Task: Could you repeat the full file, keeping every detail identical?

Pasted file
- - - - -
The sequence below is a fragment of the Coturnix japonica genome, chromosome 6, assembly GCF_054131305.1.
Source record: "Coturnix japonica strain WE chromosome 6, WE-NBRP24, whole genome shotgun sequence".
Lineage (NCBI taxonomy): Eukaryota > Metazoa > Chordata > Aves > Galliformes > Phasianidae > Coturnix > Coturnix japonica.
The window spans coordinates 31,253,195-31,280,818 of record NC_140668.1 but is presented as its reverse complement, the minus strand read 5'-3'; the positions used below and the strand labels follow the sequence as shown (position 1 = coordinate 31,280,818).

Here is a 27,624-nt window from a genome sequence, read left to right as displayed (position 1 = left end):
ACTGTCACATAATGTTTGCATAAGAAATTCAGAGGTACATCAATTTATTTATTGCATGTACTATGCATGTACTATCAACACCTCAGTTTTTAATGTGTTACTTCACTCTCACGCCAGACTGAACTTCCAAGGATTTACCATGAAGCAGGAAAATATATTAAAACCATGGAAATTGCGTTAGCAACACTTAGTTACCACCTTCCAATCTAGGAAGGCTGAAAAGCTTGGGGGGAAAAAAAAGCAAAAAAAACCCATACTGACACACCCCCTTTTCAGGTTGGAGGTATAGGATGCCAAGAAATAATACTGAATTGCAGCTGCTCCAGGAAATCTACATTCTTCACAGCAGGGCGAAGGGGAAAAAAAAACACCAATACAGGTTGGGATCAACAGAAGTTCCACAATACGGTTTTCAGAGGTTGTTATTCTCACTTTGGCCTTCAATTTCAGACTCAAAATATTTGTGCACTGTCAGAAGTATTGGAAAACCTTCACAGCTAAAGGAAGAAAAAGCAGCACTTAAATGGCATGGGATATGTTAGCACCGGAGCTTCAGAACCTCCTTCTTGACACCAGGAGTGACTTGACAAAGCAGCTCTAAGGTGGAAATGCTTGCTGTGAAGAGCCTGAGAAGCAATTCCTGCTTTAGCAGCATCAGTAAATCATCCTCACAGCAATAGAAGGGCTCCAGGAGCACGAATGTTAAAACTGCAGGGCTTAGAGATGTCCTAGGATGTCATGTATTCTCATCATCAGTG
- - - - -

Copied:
The sequence below is a fragment of the Coturnix japonica genome, chromosome 6, assembly GCF_054131305.1.
Source record: "Coturnix japonica strain WE chromosome 6, WE-NBRP24, whole genome shotgun sequence".
Lineage (NCBI taxonomy): Eukaryota > Metazoa > Chordata > Aves > Galliformes > Phasianidae > Coturnix > Coturnix japonica.
The window spans coordinates 31,253,195-31,280,818 of record NC_140668.1 but is presented as its reverse complement, the minus strand read 5'-3'; the positions used below and the strand labels follow the sequence as shown (position 1 = coordinate 31,280,818).

Here is a 27,624-nt window from a genome sequence, read left to right as displayed (position 1 = left end):
ACTGTCACATAATGTTTGCATAAGAAATTCAGAGGTACATCAATTTATTTATTGCATGTACTATGCATGTACTATCAACACCTCAGTTTTTAATGTGTTACTTCACTCTCACGCCAGACTGAACTTCCAAGGATTTACCATGAAGCAGGAAAATATATTAAAACCATGGAAATTGCGTTAGCAACACTTAGTTACCACCTTCCAATCTAGGAAGGCTGAAAAGCTTGGGGGGAAAAAAAAGCAAAAAAAACCCATACTGACACACCCCCTTTTCAGGTTGGAGGTATAGGATGCCAAGAAATAATACTGAATTGCAGCTGCTCCAGGAAATCTACATTCTTCACAGCAGGGCGAAGGGGAAAAAAAAACACCAATACAGGTTGGGATCAACAGAAGTTCCACAATACGGTTTTCAGAGGTTGTTATTCTCACTTTGGCCTTCAATTTCAGACTCAAAATATTTGTGCACTGTCAGAAGTATTGGAAAACCTTCACAGCTAAAGGAAGAAAAAGCAGCACTTAAATGGCATGGGATATGTTAGCACCGGAGCTTCAGAACCTCCTTCTTGACACCAGGAGTGACTTGACAAAGCAGCTCTAAGGTGGAAATGCTTGCTGTGAAGAGCCTGAGAAGCAATTCCTGCTTTAGCAGCATCAGTAAATCATCCTCACAGCAATAGAAGGGCTCCAGGAGCACGAATGTTAAAACTGCAGGGCTTAGAGATGTCCTAGGATGTCATGTATTCTCATCATCAGTG